Wow! I loved this story. It has such a great message of overcoming adversity and hardship. I love the character of Susan who loves Keith so much and works so hard to help him!
A moving story about disability and the joy that we can find even in the darkest of times.
I found and read this book on Kindle. It really held my interest, and I loved the characters and felt like I knew them. It was a fascinating look into men going blind during WW1. I didn’t read high-quality books as a kid, and am trying to read upper-level worthy books now as an adult. This book had elevated vocabulary, which was nice to challenge my brain a little. It had great moral lessons and is a good book for high schoolers to read, or even advanced young teen readers. I hope to read more books by this author.
Fourteen-year-old Keith Burton is going blind, but he does not know it at first. He thinks his father bought him a poorly printed copy of Treasure Island that has words printed with wavy lines. A great terror seizes Keith when he discovers that he is losing his eyesight and realizes that his bright future has suddenly changed. First published in 1919 by the author of Pollyanna, Dawn tells the moving story of Keith’s struggle to find happiness and the dedication of those who so nobly sacrifice and persist in helping him. The well-developed, beloved characters in this deep, insightful book will make you laugh and maybe even cry.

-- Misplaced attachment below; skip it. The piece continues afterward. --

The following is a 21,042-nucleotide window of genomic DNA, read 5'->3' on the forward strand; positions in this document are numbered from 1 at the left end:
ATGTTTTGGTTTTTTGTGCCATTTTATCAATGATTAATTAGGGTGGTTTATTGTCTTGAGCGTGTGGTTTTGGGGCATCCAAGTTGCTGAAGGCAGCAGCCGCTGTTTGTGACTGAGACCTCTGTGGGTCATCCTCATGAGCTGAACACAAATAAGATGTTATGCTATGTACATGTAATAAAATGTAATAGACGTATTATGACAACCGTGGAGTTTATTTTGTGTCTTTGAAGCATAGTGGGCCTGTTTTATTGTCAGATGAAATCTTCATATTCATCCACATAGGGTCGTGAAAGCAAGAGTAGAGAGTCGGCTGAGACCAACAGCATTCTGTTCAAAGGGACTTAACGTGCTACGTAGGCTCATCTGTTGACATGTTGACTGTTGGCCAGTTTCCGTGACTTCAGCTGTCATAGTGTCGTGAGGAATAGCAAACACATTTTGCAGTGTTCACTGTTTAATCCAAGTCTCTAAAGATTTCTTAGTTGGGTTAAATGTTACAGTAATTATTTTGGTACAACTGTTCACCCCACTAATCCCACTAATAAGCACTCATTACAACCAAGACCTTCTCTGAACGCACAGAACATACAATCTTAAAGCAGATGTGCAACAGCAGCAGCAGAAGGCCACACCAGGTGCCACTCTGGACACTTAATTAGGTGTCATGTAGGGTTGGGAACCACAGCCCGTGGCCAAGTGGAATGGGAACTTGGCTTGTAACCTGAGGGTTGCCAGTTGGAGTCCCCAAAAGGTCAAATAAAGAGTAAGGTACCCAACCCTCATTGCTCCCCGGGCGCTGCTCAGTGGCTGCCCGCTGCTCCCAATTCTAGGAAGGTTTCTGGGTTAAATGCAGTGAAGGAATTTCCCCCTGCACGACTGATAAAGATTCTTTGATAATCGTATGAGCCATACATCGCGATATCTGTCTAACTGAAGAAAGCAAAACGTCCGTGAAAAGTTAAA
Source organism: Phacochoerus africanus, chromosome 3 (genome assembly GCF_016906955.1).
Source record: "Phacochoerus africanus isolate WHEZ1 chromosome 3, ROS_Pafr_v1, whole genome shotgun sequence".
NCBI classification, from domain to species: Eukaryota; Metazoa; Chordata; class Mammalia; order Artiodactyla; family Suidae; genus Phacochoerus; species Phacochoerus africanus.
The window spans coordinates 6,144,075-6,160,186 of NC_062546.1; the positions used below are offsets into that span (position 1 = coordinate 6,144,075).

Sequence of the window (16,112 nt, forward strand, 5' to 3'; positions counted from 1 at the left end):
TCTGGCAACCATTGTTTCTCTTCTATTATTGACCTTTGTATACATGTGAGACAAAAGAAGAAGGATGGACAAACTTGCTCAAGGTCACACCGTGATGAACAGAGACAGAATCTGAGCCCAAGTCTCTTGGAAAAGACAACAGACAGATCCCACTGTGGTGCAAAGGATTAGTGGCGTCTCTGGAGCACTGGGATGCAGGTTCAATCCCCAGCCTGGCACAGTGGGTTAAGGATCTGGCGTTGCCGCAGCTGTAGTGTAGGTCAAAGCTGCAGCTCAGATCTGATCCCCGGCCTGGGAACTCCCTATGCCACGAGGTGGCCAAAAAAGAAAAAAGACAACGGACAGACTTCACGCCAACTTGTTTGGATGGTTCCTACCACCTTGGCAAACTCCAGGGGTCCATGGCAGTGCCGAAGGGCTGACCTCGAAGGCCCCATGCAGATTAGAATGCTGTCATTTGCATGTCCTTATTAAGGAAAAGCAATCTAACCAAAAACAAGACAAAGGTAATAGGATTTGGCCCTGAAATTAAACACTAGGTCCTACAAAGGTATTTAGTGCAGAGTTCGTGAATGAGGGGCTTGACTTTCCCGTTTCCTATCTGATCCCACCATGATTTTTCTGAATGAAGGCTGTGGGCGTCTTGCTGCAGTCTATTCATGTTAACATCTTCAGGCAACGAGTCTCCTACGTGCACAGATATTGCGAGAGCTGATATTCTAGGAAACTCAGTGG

Dawn addresses the deep, mature issue of suicidal ideation in a way that is not overly descriptive or dark, maintaining an underlying feeling of light and hope. This book was known in England as Keith’s Dark Tower.
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